When it comes to commuting, Houston fares pretty well it turns out — at least cost-wise. According to a new Lending Tree report, while Houston has the longest commute, it is still one of the cheapest major cities in which to drive and park a car or use public transportation.
Using the average of a 22 work-day month, Lending Tree broke down the costs for major transportation modes (driving, public transportation, taxi, Uber) to determine how much it costs to commute in major U.S. cities.
It costs $288.61 per month to drive and park a non-electric car in Houston, the fourth lowest among cities studied. The study also found that Houston commuters would save $28.39 per month if they drove an electric vehicle versus an average car.
Distance-wise, Houston tied with Dallas for the longest commute (12.2 miles), while Boston came in with the shortest (5.5 miles), followed by Portland (7.1), Milwaukee (7.4), and New York (7.7).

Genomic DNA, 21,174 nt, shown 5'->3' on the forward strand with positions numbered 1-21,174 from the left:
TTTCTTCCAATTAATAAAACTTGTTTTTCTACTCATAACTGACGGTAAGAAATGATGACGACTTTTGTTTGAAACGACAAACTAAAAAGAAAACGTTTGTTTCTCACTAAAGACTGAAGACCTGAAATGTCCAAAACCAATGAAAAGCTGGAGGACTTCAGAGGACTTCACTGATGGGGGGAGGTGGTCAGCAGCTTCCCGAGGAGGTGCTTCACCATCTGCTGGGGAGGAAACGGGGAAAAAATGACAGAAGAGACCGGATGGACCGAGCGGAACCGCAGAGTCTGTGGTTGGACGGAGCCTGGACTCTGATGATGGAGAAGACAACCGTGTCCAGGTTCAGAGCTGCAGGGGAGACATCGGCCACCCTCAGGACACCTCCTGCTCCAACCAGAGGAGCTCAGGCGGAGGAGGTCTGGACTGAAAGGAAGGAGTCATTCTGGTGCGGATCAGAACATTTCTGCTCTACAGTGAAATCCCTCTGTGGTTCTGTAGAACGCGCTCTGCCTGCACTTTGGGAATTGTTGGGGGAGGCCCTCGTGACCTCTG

When it comes to public transportation, Houston fared very well, coming in as the fourth least expensive at $66 a month (Washington, D.C., was the most expensive at $237). Dallas, however, ranked fourth more expensive at $120.
That same 12.2-mile Dallas commute will set you back $1,301.96 a month using a taxi or $511.92 for Uber (which is the third most expensive incidentally, just ahead of Dallas at $500.28).
A few other interesting tidbits from the study: the most expensive monthly Uber cost is $705.10 (New York), and that’s lower than even the cheapest taxi cost on the list; in Boston and Miami it’s cheaper to take an Uber each day than to drive and park; and it’s cheaper to ride public transit for a full year than just one month of taxi rides in Minneapolis, San Diego, San Francisco, Baltimore, Milwaukee, Seattle, or Detroit.
Cost of commuting aside, the study says nothing about the psychological cost of sitting in Houston rush hour traffic. Judging by the solid red Google maps we see every day at 5 pm, though, we’re guessing that’s pretty high too.